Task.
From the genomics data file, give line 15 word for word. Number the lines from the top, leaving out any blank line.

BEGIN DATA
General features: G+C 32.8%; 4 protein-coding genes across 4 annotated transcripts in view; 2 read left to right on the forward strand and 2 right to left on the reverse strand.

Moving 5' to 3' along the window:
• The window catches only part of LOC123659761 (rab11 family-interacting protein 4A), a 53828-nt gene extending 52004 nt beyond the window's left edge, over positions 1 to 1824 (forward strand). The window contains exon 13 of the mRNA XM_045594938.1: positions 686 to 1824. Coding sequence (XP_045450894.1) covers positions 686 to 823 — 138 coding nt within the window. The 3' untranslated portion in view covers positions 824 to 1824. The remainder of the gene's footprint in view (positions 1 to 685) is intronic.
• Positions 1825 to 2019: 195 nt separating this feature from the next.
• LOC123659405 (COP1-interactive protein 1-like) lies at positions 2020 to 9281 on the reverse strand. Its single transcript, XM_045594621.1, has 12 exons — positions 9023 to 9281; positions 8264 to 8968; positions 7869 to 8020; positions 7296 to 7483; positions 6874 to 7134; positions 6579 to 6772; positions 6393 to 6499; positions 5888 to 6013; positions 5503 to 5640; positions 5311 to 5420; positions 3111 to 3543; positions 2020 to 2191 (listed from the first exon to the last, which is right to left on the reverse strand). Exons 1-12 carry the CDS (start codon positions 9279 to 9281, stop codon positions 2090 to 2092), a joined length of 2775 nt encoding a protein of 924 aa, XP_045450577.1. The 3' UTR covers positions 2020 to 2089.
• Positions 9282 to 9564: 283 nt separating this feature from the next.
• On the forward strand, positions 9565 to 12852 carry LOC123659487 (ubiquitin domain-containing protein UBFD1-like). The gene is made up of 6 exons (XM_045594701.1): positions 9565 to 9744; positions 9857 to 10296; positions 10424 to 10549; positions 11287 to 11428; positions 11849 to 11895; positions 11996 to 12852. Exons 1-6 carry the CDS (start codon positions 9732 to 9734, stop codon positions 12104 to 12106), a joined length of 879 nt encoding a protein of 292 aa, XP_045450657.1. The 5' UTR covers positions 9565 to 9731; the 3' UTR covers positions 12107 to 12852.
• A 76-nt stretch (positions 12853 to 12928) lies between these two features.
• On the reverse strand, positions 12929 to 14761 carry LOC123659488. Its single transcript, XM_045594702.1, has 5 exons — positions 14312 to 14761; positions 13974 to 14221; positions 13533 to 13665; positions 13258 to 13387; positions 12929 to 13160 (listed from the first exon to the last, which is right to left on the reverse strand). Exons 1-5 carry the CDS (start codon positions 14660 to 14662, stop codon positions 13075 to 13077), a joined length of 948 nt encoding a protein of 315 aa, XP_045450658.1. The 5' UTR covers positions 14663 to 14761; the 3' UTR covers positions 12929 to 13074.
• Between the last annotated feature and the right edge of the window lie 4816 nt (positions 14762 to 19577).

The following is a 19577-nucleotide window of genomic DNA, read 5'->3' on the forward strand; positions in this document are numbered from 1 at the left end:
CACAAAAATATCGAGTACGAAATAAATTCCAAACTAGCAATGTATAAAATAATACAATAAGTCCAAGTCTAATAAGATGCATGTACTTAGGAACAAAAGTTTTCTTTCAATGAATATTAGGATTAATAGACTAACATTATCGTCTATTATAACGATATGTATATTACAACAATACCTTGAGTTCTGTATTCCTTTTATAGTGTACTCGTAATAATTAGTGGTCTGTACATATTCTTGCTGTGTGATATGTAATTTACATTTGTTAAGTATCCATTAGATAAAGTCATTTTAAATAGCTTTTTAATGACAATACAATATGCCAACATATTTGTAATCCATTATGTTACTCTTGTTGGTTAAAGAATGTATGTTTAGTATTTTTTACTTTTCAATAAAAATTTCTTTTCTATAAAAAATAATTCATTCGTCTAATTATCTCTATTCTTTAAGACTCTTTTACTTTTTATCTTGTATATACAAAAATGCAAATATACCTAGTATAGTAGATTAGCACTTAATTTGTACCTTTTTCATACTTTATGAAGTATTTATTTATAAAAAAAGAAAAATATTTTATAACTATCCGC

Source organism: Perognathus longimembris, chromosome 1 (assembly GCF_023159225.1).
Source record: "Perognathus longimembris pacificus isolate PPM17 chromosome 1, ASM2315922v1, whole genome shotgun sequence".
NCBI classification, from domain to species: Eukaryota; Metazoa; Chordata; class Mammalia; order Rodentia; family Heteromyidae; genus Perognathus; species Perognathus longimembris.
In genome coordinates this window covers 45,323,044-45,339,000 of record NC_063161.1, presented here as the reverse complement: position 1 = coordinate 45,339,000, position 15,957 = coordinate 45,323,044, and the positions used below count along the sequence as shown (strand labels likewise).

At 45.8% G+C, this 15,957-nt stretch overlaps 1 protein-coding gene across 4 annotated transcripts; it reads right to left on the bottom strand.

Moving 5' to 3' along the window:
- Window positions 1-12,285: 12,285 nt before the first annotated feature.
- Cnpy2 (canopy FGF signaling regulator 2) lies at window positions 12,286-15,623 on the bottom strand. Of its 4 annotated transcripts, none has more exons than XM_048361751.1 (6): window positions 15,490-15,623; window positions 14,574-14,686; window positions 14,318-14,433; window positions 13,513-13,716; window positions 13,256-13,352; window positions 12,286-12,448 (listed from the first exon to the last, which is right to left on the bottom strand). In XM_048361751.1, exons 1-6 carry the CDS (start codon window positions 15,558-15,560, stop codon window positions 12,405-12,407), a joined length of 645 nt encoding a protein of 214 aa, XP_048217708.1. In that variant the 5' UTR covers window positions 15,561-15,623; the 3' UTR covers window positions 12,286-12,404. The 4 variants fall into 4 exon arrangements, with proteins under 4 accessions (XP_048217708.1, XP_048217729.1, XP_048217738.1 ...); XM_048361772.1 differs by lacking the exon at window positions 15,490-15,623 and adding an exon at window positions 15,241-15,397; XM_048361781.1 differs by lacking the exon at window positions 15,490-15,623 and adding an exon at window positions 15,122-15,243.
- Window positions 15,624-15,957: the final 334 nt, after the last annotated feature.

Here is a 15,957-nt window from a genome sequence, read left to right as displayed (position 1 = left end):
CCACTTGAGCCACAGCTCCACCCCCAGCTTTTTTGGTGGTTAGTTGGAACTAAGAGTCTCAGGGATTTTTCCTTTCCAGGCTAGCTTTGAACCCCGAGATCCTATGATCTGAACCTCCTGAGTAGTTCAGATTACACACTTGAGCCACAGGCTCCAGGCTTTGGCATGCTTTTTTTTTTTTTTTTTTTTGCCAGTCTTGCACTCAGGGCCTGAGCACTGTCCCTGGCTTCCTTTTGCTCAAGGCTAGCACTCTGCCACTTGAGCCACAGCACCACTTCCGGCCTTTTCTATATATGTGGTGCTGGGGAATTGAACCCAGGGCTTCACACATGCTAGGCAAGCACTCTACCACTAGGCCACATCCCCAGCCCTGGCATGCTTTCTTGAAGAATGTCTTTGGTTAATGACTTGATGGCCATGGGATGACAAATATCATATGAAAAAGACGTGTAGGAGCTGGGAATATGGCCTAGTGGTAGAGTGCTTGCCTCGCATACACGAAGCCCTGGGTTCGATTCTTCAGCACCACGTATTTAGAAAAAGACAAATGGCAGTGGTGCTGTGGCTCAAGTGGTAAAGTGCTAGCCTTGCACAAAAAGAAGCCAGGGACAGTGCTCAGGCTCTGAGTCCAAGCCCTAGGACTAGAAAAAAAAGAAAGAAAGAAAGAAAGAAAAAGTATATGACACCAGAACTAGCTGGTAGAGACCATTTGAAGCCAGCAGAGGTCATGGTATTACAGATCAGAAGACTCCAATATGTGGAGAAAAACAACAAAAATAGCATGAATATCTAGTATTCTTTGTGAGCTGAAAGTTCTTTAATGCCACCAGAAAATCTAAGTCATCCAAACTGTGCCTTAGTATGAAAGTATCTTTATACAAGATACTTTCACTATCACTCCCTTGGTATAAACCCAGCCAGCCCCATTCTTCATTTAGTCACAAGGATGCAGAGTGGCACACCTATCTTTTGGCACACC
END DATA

NCBI classification, from domain to species: Eukaryota; Metazoa; Chordata; class Mammalia; order Rodentia; family Heteromyidae; genus Perognathus; species Perognathus longimembris.